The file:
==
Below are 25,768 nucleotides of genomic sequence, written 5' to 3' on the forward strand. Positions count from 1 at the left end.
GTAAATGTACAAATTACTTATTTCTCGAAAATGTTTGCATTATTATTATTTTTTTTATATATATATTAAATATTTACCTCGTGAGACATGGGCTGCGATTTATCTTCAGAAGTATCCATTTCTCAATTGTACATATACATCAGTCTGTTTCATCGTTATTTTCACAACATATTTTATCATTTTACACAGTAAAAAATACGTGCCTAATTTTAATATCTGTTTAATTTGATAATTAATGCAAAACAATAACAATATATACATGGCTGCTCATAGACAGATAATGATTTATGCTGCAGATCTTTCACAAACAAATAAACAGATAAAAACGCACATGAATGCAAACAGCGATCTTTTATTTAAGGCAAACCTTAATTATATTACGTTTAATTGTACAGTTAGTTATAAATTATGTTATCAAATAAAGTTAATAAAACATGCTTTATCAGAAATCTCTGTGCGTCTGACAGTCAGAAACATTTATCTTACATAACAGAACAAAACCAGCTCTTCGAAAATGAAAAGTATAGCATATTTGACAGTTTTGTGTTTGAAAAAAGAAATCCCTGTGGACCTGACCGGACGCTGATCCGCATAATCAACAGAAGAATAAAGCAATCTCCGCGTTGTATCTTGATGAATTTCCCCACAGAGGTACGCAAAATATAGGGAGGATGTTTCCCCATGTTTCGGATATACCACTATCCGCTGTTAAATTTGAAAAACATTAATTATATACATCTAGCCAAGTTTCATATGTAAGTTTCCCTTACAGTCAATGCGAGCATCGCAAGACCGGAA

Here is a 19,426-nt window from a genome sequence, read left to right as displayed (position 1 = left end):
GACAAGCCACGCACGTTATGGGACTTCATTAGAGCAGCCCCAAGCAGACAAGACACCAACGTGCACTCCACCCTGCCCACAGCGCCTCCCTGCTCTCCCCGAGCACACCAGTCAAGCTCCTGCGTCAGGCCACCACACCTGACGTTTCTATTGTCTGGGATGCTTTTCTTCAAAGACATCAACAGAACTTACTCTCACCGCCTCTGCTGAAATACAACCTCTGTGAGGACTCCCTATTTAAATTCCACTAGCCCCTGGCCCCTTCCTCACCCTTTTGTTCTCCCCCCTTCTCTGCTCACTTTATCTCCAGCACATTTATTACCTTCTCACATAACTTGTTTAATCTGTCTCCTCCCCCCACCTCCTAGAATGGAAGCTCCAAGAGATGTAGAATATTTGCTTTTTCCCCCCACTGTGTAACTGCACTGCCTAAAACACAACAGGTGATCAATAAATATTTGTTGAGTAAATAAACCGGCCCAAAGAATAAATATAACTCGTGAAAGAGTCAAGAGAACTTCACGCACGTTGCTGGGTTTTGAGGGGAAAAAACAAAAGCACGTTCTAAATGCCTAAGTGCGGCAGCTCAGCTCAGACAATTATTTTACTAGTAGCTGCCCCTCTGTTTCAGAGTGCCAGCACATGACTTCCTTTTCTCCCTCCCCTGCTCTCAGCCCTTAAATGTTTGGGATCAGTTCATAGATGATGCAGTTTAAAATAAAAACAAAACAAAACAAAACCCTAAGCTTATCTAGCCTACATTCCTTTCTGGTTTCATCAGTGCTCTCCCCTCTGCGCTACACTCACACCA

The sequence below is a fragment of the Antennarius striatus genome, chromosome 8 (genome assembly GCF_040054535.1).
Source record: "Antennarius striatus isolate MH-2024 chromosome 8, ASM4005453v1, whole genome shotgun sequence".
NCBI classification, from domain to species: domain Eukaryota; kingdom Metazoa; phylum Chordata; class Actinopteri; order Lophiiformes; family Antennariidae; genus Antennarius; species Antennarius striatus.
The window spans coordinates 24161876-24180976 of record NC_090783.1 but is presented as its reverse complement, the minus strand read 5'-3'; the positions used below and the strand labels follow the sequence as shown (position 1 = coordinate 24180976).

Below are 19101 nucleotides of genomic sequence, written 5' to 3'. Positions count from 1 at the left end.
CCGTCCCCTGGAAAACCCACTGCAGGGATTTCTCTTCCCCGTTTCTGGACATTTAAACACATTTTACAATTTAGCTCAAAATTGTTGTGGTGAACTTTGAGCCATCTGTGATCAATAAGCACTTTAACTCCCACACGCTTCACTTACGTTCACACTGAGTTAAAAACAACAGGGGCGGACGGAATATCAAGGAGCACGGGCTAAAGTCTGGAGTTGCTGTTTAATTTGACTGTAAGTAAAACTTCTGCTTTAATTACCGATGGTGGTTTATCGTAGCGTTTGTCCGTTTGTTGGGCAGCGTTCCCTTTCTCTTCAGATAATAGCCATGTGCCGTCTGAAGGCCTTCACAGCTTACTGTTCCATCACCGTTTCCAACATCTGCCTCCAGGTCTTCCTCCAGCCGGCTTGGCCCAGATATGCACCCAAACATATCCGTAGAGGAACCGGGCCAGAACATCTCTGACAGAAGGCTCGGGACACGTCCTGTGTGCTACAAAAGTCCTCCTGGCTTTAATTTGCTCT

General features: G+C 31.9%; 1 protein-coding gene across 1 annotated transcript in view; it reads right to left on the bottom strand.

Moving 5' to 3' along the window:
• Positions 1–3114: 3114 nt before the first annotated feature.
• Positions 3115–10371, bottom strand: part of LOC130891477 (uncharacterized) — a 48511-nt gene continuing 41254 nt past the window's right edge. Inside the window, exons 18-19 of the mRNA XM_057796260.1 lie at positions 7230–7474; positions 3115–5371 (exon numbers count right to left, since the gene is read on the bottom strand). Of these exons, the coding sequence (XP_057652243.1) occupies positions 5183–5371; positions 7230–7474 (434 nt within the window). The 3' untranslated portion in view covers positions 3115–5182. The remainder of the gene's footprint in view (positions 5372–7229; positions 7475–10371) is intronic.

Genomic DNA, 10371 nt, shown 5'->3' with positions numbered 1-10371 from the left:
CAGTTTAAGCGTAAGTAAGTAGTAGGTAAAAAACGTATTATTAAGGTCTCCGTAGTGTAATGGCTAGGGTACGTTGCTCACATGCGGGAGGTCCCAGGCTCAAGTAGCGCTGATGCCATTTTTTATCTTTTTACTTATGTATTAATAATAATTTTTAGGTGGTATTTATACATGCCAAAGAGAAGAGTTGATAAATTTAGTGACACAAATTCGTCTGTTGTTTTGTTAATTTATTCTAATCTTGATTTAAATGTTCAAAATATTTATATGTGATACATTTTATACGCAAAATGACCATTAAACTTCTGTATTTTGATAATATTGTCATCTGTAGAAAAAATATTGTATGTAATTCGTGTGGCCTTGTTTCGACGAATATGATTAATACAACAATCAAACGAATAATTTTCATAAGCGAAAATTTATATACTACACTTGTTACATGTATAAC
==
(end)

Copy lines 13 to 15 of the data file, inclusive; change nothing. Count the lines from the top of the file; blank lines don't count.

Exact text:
• Positions 1–3114: 3114 nt before the first annotated feature.
• Positions 3115–10371, bottom strand: part of LOC130891477 (uncharacterized) — a 48511-nt gene continuing 41254 nt past the window's right edge. Inside the window, exons 18-19 of the mRNA XM_057796260.1 lie at positions 7230–7474; positions 3115–5371 (exon numbers count right to left, since the gene is read on the bottom strand). Of these exons, the coding sequence (XP_057652243.1) occupies positions 5183–5371; positions 7230–7474 (434 nt within the window). The 3' untranslated portion in view covers positions 3115–5182. The remainder of the gene's footprint in view (positions 5372–7229; positions 7475–10371) is intronic.

Genomic DNA, 10371 nt, shown 5'->3' with positions numbered 1-10371 from the left: